Beyond the Grave has a lot of trappings of the Western genre. From the nameless hero who is too busy with his mission to be a good guy to the mournful music and long shots of empty vistas (usually an unending road here) as well as slow action scenes Officer is like a modern day Clint Eastwood, albeit one who wears a black suit and wears a cracked pair of spectacles. Only talking when necessary and armed with a samurai sword and pistol he is an interesting character and one who spends the film with a bullet less gun (after using all his ammo in the intro sequence) that makes for some interesting scenarios. His opposite; the Dark Rider dresses like a cowboy and wears a gas mask. This being of evil is able to come back from the dead and is armed with a gun that fires bullets made from bones. Out of all the characters in the film these are two who really stand out being polar opposites of each other and both fixed with a drive to defeat the other.
There are quite a few zombies to be found here but they pose such little threat that no one really takes them seriously. They move painfully slowly and often don't even seem interested in the living though their bite will turn one still. With the supernatural element it is suggested they go wherever the Dark Rider goes but they are figures of pity more than of dread with the Rider and his lackeys who are the real monsters of the film.
The Kill Bill style story of revenge is quite well handled and gives drive to root for Officer, a mid film plot twist I did not expect and really was quite brutal and unexpected. The middle of the film has a short interlude set before the apocalypse which was a nice buffer for the 90 minute piece while either side is lots of mournful silence and driving around punctuated with lo-fi action set pieces. The bad guys all have distinct looks to them and there are some interesting ideas used. One of the bad guys is armed with a harmonica that plays a note that makes peoples ears and eyes bleed for instance.
While in Spanish there is not too much dialogue to begin with anyway. There are musings on the futility of living and the lack of trust in the world now that no one can really be trusted, while the best parts come as Officer is driving around in his cool looking car and a lone radio station broadcasts music inter cut with a man talking about his sad past and how the world has ended. This radio is used to flesh out the back story of the world in a more natural way than characters suddenly mentioning the cause.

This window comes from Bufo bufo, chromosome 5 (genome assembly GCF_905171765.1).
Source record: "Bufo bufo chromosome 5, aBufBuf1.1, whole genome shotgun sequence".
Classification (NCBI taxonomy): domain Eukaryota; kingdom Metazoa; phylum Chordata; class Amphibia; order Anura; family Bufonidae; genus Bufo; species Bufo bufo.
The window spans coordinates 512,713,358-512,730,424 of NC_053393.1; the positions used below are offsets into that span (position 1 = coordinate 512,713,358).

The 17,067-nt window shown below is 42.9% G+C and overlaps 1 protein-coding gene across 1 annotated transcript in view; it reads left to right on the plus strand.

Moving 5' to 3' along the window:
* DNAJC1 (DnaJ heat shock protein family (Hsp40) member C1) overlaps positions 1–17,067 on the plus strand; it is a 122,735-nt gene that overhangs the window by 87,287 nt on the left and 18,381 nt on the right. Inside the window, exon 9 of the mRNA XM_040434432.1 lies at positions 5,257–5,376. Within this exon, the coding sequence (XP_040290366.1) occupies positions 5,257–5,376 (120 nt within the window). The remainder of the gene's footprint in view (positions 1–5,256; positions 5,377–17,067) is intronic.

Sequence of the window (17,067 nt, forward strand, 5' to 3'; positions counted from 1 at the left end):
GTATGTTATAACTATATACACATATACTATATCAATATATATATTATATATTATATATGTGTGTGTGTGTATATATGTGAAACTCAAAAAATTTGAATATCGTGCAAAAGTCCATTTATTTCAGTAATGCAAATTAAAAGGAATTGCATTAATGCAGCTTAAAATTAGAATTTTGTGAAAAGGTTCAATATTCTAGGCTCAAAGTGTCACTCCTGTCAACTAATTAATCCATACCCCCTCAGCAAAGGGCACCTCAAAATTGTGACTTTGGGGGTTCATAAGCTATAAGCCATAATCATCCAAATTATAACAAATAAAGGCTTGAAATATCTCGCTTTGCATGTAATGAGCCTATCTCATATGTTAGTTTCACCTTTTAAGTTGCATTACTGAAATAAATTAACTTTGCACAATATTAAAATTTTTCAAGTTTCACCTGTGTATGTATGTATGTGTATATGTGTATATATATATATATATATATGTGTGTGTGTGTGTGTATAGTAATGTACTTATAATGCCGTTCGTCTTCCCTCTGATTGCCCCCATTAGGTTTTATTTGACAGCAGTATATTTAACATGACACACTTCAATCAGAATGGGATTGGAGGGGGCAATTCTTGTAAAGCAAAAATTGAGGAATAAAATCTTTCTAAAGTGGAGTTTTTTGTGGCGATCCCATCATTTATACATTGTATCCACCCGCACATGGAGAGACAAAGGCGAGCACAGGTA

The film has quite a low budget it seems but this works for the wasteland where the only places visited are dilapidated, blood smeared buildings and special effects are practical ones that just gave me a nostalgic hit of 70's and 80's exploitation films. My only real complaint there is that a crossbow that is used quite a lot is completely silent, at times I got briefly confused when people fell down dead until it showed the close up shot of a wooden bolt sticking out of them. A big finale that I was looking forward to (and turned out not exactly the finale) was over all too quickly and left me a bit disappointed. The characters all seem fine, there was no one that particularly seemed terrible, was just a shame that the English subtitles were not perfect and so sometimes I had to translate in my head what was actually meant to be said.
Beyond the Grave was an interesting piece, very different to the norm and I loved how the zombies were handled with them seeming like victims rather than true monsters. A sombre look at the fate of mankind with a great soundtrack. This is currently free to watch on Hulu USA.
Sunday, 19 April 2015
I must admit I was pretty disappointed with The Evil Within, I found the plot uninteresting and the controls and mechanics just a bit too fiddly. The first of the three DLC add ons was released back in March but I have only just got around to playing through it. There will be spoilers about The Evil Within's plot so proceed with caution!
The Assignment follows Julie Kidman who in the main game was revealed to be working with a shady organisation that was responsible for all the horror unleashed (in short the plot revolved around a sinister dream machine that was haunted by Ruvik; an evil madman). The plot here starts midway into the main games storyline and shows just what Kidman got up to at the many points she got lost or separated from Sebastian (the main game's hero) as well as provide back ground on just why she turned out to be working for the bad guys.